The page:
Now, back to your question. Once we know how to execute a task, we need to explicitly tell arara when to do it. That is actually the easy part, provided that you have everything up and running. We accomplish the task by adding a special comment line, hereafter known as a directive, somewhere in our document to indicate how the tool should work, e.g:

% arara: pdflatex

PETER: Makes sense. So, a directive is a special comment line which is not the command to be executed, but the name of the rule associated with that directive. Is that correct?

Perfect, Peter! That is basically how arara works: we teach the tool to do a task by providing a rule, and tell it to execute it via directives in the source code. Let us see how our article.tex file should be:

% arara: pdflatex
\documentclass{article}

\begin{document}
Hello world!
\end{document}

Note, Peter, that the tool expects you to provide a list of tasks, and this is done by inserting special comments, i.e, directives, in the source file. Since we just added one directive in our document, let us see how arara behaves with this updated code:

$ arara article.tex
  __ _ _ __ __ _ _ __ __ _
/ _` | '__/ _` | '__/ _` |
| (_| | | | (_| | | | (_| |
\__,_|_|  \__,_|_|  \__,_|

Processing "article.tex" (size: 88 B, last modified: 12/28/2020
07:05:05), please wait.

(PDFLaTeX) PDFLaTeX engine .............................. SUCCESS

Total: 0.56 seconds

PETER: Goodness me, it worked like a charm! The moment we specified a directive, arara knew exactly what I wanted to do with that particular file! Awesome!

Exactly! You see, Peter, there is no guesswork from arara. The tool will do exactly what you tell it to do, no more, no less. There is a lot of freedom to this design, which gives you an interesting way to enhance your TeX experience.

Nice to know:
Anteaters are not aggressive, but they can be fierce. A cornered anteater will rear up on its hind legs, using its tail for balance, and lash out with dangerous claws. The giant anteater's claws are some four inches long, and the animal can fight off even a puma or jaguar. Read more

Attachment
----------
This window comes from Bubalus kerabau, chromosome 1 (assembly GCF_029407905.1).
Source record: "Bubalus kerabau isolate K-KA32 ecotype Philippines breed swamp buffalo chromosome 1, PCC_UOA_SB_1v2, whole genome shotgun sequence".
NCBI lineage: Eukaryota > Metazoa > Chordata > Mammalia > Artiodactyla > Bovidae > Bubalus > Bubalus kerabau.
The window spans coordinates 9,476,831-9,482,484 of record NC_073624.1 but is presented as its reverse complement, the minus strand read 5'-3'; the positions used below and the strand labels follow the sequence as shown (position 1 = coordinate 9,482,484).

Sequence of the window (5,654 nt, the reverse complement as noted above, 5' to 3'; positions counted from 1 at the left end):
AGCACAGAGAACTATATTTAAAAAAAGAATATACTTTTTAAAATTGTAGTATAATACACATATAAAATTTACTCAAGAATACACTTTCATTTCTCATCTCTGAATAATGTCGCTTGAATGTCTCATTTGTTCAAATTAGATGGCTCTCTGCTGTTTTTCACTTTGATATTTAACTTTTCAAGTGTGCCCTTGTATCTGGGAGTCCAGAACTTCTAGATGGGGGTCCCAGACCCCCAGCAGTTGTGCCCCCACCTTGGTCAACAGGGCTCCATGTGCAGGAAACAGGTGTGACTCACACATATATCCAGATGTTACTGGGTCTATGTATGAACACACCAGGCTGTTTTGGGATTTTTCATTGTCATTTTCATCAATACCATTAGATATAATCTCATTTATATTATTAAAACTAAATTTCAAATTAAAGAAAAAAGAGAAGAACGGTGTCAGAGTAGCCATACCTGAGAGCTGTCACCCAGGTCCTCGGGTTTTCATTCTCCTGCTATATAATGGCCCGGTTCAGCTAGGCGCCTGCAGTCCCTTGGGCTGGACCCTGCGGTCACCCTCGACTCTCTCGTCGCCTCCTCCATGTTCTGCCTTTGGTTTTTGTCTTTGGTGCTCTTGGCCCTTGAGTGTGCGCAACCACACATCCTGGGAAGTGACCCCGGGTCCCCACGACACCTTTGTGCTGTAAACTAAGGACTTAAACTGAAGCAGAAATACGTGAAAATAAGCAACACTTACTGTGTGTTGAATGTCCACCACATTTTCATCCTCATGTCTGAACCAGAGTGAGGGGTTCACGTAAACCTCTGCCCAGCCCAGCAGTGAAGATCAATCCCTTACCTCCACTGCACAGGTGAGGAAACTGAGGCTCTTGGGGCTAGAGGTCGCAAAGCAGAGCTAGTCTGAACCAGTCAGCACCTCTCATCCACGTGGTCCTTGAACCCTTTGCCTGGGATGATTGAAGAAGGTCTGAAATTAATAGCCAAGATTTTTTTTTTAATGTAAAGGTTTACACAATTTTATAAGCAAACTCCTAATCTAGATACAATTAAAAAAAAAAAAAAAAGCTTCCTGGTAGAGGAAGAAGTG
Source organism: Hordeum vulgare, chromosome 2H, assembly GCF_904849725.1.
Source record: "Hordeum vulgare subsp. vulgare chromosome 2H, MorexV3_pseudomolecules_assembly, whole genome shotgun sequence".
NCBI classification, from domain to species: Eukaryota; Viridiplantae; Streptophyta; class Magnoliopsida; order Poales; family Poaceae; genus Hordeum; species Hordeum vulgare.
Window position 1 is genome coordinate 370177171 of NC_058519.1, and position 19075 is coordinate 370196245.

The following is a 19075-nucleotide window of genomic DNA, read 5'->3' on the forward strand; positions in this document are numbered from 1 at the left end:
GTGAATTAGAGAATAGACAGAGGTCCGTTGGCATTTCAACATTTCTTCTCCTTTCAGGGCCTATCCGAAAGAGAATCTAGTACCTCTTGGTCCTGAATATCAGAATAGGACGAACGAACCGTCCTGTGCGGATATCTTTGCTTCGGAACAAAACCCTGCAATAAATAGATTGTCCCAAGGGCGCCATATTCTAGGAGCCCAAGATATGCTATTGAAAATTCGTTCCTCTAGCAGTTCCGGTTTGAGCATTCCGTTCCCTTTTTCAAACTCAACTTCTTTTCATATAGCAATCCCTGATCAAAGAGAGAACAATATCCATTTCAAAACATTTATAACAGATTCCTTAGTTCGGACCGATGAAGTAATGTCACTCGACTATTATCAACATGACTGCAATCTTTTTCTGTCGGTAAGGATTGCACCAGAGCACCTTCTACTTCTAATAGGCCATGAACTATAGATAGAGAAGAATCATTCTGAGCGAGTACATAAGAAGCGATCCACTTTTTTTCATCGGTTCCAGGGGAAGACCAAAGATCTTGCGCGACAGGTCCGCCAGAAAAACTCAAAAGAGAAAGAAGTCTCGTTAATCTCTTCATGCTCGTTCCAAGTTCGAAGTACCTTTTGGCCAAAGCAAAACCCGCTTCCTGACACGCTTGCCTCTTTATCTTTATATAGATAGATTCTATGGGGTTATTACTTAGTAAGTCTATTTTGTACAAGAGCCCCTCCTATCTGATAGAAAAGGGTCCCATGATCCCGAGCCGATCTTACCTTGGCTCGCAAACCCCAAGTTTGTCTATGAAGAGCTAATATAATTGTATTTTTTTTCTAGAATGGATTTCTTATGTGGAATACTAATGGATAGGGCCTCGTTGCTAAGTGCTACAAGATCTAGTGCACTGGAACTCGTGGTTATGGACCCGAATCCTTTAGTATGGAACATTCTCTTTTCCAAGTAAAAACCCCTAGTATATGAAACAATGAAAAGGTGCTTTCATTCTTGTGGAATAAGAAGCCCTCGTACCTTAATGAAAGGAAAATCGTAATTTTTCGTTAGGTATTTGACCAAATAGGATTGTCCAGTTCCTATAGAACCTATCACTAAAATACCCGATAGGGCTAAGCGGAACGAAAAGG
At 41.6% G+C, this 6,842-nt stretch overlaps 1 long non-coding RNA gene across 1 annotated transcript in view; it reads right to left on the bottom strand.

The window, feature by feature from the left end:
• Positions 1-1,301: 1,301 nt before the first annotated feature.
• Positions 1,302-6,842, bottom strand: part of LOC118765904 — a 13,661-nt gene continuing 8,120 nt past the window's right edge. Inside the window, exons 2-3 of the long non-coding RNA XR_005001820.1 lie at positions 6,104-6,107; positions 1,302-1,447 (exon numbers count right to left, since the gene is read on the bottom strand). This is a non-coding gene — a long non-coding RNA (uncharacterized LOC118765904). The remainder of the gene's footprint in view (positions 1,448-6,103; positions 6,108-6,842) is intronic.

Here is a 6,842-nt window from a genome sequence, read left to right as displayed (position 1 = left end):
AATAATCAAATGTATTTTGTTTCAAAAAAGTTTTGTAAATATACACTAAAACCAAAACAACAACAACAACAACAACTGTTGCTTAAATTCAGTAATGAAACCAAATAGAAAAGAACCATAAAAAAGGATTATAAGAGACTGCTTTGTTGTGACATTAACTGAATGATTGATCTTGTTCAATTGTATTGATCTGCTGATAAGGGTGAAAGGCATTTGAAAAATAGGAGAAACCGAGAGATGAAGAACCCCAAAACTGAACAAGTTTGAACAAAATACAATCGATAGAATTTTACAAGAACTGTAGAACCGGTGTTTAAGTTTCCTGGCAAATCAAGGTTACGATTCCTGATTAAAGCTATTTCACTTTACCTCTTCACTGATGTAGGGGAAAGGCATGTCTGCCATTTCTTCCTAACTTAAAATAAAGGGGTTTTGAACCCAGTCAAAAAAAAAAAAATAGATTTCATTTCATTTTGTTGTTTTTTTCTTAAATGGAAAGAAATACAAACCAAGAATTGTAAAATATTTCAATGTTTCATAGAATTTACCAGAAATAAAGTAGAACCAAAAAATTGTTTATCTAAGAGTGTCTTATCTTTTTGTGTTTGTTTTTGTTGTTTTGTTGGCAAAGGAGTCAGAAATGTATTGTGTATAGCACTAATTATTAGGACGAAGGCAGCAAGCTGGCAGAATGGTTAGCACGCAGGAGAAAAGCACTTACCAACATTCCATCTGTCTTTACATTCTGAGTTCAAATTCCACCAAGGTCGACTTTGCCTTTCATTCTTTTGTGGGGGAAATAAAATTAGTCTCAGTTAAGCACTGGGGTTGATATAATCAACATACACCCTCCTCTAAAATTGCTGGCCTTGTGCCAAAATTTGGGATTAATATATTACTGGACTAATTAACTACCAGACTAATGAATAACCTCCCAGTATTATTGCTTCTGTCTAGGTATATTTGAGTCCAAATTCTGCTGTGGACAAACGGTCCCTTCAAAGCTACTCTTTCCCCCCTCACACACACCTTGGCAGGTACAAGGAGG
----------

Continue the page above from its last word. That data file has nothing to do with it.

PETER: I have been wondering: there are scenarios in which we need to provide additional information to the underlying commands – for instance, we need to enable shell escape when using the minted package. How can we achieve this?

For such scenarios, arara provides a second type of directive, a parametrized one, which allows passing arguments to the corresponding rule. From your example, to enable shell escape, one simply needs to write the following directive:

% arara: pdflatex: { shell: yes }

Of course, shell is not taken randomly, but defined in the rule scope, otherwise arara would raise an error about an invalid key. The reference manual has a list of all available keys for each predefined rule. It is worth a read.

đź’ˇTIP
Do you know that a directive can be split into multiple lines? Simply use the arara: --> mark to each line which should compose the directive. Although it is possible to spread lines of a multiline directive all over the code, it is considered good practice to keep them together for easier reading and editing.

PETER: Great, these directives are really convenient! I am now curious on how to explore arara: shall we move to a more complex document? Consider the following addition to my document:

\documentclass{article}

\begin{document}
\section{Termite recipes}
\label{sec:termiterecipes}

Hello, this is Section~\ref{sec:termiterecipes}.
\end{document}